11. fragrance2008

    Thread Starter New Member

    Nov 18, 2009
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    thank you so much.
    since somebody has mentioned caps before. i have already tried to add 0.1uF capacitors both to the positive and to the negtive supply, but the output signal remains the same. And i also changed the electronlytic caps. When i tested the whole circuit, the first two stages are ok. The last stage is the filter, could it be something wrong about the design? I simulated it, it was all right. but my tutor said you might design a new circuit and he also said some circuits you got from internet might not work practically. (he is very busy, and doesn't have much time to guide me.)
     
  12. Wendy

    Moderator

    Mar 24, 2008
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    OK, are you feeding in 0.1VPP in, and what are you getting out? Are you doing this at resonance to the filter?
     
  13. fragrance2008

    Thread Starter New Member

    Nov 18, 2009
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    when the input is connected to the ground, it has an output of around 3.3 Vpp, and the frequency is around 2-4 MHz.
    BTW: what do you mean by resonance? i calculated the transfer function, but ideally, this circuit can't resonate.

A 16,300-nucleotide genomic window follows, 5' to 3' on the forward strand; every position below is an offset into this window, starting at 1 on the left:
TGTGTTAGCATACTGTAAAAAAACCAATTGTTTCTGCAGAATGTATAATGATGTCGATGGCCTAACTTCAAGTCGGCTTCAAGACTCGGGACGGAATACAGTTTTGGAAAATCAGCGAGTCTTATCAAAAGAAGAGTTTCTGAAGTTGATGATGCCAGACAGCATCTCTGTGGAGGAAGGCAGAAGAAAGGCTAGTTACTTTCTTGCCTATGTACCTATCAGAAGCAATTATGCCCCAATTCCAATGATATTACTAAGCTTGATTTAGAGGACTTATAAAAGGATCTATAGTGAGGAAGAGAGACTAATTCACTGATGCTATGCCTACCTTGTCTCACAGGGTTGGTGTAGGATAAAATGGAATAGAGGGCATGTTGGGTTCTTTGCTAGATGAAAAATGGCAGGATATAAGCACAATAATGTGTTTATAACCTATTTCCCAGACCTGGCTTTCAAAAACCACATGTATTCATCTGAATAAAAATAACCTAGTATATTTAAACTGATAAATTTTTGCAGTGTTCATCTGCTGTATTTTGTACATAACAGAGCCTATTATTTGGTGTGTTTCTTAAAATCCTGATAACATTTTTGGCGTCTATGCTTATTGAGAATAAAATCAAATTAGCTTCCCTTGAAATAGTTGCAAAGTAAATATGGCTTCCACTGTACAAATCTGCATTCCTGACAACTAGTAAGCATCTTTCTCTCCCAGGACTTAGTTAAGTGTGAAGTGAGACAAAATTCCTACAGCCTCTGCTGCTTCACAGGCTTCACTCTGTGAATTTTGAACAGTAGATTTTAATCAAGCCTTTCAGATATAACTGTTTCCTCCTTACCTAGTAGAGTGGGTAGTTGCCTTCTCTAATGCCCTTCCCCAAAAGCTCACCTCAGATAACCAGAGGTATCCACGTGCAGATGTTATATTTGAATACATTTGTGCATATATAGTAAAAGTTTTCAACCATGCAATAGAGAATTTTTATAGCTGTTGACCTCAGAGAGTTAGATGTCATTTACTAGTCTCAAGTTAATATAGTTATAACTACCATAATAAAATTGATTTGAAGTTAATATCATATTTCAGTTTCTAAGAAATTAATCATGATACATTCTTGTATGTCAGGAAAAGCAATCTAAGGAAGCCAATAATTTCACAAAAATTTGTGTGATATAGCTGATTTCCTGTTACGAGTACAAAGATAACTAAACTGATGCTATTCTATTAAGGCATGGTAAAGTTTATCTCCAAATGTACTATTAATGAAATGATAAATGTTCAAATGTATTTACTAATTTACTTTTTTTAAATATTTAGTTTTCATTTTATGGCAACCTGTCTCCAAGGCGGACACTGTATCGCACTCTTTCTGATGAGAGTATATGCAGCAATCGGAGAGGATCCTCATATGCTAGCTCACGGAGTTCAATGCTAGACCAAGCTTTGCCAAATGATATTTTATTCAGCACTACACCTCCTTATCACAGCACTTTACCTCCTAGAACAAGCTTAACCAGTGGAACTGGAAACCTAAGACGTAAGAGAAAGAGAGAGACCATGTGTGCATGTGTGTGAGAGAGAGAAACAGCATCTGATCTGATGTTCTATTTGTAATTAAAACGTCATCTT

Last edited: Dec 16, 2009
  14. Ron H

    AAC Fanatic!

    Apr 14, 2005
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    Are you placing the 0.1uF caps as close to the op amp power pins as possible, with very short leads? Do you have a good ground plane?
    Why are you using such a wideband amplifier for a 10Hz lowpass filter? Power supply bypassing can be tricky for wideband amplifiers, especially on a breadboard. Have you considered a more "docile" amplifier, such as TL071?
     
  15. KL7AJ

    AAC Fanatic!

    Nov 4, 2008
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    Hey! I'm older than that and I'm STILL perfectly serviceable. :)
     
  16. Audioguru

    New Member

    Dec 20, 2007